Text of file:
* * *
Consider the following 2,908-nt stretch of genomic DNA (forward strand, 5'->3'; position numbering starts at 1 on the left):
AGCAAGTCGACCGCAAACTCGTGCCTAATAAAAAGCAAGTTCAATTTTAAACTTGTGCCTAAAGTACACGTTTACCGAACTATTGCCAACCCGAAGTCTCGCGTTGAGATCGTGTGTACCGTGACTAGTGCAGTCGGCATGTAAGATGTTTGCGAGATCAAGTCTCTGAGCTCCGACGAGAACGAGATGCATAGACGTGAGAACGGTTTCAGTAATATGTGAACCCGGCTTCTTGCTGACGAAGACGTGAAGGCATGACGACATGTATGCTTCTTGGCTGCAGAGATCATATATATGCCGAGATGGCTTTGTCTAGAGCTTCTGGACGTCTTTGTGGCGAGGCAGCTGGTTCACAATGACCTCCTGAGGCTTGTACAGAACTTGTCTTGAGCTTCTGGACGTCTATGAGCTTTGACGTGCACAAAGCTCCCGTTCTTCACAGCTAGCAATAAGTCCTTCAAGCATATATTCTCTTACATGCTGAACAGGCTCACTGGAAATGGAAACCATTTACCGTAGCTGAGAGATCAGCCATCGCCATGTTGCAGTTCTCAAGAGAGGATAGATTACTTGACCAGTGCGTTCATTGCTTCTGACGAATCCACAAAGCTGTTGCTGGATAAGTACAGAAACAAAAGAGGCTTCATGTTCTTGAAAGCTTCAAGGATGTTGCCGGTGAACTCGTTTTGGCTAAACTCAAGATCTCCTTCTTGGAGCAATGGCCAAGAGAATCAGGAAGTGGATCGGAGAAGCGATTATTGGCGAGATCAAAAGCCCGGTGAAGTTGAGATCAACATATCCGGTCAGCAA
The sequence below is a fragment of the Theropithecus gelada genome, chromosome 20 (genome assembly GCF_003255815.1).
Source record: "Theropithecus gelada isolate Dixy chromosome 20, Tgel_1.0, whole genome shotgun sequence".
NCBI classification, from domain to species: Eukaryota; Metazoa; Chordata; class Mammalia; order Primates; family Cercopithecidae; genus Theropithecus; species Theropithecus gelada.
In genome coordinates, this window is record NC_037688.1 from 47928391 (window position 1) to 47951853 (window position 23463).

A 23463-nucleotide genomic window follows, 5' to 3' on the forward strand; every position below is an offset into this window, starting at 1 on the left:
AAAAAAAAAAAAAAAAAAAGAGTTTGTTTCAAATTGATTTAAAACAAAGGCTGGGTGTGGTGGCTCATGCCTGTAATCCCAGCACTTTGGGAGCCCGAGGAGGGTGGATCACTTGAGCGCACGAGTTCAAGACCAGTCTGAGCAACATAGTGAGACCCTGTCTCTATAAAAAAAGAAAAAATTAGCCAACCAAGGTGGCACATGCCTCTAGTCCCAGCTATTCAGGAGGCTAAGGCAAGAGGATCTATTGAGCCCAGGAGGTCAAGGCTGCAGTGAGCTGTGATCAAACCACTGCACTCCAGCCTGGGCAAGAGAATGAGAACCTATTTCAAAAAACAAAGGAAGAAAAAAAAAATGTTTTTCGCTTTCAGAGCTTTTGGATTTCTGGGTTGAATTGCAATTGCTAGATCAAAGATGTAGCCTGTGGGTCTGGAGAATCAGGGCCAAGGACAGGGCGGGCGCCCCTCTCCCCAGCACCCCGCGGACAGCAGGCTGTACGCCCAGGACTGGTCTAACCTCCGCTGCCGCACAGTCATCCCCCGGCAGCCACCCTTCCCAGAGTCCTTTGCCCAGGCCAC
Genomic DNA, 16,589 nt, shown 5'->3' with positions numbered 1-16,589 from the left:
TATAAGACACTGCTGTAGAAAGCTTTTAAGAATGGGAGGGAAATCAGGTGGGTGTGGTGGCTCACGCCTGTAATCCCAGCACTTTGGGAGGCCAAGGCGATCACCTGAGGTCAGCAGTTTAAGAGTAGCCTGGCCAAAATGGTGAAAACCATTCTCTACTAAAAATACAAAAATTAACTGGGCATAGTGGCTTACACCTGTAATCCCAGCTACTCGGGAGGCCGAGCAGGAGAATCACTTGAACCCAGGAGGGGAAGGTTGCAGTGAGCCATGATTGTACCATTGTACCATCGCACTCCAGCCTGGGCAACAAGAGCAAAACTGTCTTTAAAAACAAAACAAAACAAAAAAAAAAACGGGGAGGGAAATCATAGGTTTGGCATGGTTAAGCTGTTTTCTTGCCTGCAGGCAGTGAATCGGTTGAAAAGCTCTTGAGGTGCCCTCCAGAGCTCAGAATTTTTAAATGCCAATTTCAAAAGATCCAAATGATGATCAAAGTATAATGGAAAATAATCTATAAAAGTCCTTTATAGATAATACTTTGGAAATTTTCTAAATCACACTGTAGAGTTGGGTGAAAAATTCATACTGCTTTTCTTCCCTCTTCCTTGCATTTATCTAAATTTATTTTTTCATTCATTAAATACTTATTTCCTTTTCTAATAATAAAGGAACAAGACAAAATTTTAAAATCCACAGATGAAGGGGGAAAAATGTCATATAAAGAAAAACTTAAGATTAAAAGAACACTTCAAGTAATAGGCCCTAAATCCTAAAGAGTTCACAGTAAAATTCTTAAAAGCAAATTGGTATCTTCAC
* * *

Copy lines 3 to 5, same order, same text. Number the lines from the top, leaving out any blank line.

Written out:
The sequence below is a fragment of the Theropithecus gelada genome, chromosome 20 (genome assembly GCF_003255815.1).
Source record: "Theropithecus gelada isolate Dixy chromosome 20, Tgel_1.0, whole genome shotgun sequence".
NCBI classification, from domain to species: Eukaryota; Metazoa; Chordata; class Mammalia; order Primates; family Cercopithecidae; genus Theropithecus; species Theropithecus gelada.